For people in the industry, we must get past labels and over boundaries. Who are we? What do we do? How do we best organize and develop ourselves for that? Hint: the answer will not be the same for everyone. Another hint: get thee not to a consultant. The answer lies within.

Unbundling Abounding

Two good articles on what’s happening to the “legal industry.”

If nothing else, they make clear that “legal industry” is what we are talking about. How and where the phrase “legal profession” should be used in the future, needs thought (at least by me).

For people in the industry, we must get past labels and over boundaries. Who are we? What do we do? How do we best organize and develop ourselves for that? Hint: the answer will not be the same for everyone. Another hint: get thee not to a consultant. The answer lies within.

Skills from the Past, for the Future — Lawyers and People

A while back, Pat Bassett, surveyed the current thinking among educators about “the skills and values that will be necessary for students to succeed and prosper in [the] turbulent and ever-changing times” of the 21st Century.

He concluded at the time that there was remarkable agreement that those skills are

  • character (self-discipline, empathy, integrity, resilience, and courage);
  • creativity and entrepreneurial spirit;                                                                                 collaboration
  • real-world problem-solving (filtering, analysis, and synthesis);
  • public speaking/communications;
  • teaming; and
  • leadership.

In The Global Achievement Gap, Tony Wagner identifies “seven survival skills” for the 21st Century.They are:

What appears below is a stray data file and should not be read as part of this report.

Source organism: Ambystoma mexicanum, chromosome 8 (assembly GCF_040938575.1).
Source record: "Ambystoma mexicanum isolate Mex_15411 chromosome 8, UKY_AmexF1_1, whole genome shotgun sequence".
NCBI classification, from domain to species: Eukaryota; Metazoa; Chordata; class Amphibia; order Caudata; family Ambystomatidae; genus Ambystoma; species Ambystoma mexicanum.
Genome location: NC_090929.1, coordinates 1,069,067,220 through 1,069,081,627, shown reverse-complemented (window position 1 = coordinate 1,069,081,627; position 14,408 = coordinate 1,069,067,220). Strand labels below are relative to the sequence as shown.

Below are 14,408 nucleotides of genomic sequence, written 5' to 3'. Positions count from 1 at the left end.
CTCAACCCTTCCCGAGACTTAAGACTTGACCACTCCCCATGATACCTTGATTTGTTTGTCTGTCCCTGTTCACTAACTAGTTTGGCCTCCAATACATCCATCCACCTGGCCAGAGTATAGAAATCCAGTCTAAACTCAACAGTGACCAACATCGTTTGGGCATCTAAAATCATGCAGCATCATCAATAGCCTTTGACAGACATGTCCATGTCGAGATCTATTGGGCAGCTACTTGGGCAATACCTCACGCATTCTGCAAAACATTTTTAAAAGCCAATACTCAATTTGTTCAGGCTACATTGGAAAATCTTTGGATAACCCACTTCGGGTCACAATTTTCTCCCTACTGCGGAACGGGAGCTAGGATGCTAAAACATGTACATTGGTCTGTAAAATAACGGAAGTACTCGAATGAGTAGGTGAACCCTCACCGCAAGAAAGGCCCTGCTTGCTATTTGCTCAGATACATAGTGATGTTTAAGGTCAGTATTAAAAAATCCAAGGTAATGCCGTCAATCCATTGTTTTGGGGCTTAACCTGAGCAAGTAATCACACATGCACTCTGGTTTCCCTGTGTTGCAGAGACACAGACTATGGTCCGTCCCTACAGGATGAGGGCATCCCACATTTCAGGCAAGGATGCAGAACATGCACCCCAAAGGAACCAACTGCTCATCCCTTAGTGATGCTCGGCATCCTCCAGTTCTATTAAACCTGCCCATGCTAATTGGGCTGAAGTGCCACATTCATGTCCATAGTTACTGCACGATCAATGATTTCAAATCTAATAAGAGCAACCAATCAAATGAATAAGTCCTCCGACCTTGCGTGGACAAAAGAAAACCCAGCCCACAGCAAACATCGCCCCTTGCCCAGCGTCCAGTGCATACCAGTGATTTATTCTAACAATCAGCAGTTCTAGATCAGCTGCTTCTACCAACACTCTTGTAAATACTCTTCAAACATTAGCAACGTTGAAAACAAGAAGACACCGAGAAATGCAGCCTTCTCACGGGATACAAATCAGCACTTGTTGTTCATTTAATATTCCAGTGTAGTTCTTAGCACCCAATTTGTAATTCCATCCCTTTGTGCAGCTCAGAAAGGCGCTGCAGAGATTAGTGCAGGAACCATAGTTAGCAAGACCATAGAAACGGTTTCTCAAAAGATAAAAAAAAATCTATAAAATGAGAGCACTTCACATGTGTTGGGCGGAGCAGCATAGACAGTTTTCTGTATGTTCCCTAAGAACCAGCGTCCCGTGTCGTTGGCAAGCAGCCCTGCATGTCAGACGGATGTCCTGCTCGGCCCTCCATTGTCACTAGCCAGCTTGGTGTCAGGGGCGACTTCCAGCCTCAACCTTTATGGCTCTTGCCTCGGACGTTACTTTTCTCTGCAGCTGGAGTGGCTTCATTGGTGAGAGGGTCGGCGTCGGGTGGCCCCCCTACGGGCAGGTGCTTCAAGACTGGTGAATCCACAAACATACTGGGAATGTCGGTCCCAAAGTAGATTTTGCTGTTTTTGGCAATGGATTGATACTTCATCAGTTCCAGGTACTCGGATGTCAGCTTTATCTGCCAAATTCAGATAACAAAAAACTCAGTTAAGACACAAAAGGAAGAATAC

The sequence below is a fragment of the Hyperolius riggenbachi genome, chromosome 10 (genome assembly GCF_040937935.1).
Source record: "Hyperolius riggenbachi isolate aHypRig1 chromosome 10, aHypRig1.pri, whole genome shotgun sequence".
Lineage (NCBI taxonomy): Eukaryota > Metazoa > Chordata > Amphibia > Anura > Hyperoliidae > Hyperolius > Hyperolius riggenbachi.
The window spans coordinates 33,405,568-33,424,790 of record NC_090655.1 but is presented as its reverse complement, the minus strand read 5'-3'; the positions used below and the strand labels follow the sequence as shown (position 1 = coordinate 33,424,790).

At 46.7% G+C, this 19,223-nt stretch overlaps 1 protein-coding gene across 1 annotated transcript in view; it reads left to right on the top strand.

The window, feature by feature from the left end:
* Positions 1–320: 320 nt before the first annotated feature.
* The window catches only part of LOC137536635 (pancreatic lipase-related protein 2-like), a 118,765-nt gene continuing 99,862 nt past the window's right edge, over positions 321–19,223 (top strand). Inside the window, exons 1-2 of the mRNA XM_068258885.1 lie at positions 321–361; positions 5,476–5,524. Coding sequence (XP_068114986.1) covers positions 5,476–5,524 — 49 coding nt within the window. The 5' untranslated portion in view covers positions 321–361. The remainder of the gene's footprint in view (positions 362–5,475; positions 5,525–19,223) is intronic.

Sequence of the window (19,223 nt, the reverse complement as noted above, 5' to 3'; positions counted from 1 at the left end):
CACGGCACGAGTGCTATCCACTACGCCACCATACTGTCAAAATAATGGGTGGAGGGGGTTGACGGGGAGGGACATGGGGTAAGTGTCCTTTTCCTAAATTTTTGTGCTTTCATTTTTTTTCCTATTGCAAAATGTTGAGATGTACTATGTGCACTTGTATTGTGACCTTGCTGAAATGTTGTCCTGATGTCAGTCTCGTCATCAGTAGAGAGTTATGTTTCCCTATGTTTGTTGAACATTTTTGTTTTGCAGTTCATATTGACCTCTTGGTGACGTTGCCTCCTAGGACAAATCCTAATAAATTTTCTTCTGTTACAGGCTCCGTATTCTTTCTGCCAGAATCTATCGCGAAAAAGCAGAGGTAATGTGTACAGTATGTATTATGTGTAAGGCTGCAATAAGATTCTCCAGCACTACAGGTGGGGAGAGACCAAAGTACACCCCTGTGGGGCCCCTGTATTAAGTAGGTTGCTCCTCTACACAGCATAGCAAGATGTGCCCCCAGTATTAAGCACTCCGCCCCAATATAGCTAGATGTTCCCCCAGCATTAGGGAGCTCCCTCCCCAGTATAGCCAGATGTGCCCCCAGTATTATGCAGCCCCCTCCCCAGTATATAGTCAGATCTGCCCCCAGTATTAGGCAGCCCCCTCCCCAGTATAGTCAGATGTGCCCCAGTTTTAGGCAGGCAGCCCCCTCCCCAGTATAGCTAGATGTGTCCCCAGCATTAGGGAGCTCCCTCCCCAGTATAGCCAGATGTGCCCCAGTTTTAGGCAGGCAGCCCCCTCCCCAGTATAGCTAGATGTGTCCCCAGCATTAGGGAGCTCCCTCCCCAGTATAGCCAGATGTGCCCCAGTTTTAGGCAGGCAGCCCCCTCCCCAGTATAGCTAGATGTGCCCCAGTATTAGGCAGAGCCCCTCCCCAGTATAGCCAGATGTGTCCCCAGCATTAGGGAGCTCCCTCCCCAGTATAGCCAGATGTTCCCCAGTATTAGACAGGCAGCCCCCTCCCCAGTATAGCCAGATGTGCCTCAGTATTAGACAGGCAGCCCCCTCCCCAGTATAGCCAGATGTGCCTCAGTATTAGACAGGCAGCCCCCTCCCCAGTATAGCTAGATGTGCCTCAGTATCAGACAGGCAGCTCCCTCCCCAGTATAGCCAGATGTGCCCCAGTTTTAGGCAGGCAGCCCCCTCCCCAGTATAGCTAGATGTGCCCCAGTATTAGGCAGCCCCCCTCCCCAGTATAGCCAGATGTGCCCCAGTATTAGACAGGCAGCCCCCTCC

1. critical thinking and problem-solving;
  2. collaboration across networks and leading by influence;
  3. agility and adaptability;
  4. initiative and entrepreneurialism;
  5. effective oral and written communication;
  6. access and analyzing information;
  7. curiosity and imagination.

When I was reminded of these sources recently and looked back at them (there’s a Howard Gardner book as well, with the terrific title “Five Minds for the Future”), I was struck by how often these same skills are coming up now in discussions about law practice. The recent spate of commentary by Richard Susskind, Bruce MacEwen and Jordan Furlong covers much the same ground.

Most recently – in fact, hot off the presses – is the paper I wrote for UNC Festival of Legal Learning. In that paper, I looked at North Carolina lawyers in the 19th Century; drew conclusions about attributes they shared; and observed that the “turbulent and ever-changing times” of the 19th Century serve as a “distant mirror” for the turbulent and changing times of the 21st Century. Then (in that paper), I used the attributes of those 19th Century lawyers as the basis for suggesting management principles applicable to 21st Century lawyers and law firms.

Mirabile dictu, the same basic set of skills came up yet again (in an only slightly different form).

(The Winslow paper is A Distant Mirror: How 19th Century Lawyers from Guilford and Edgecombe Counties Are Models for the Next Generation of Lawyers & Firms Worldwide.)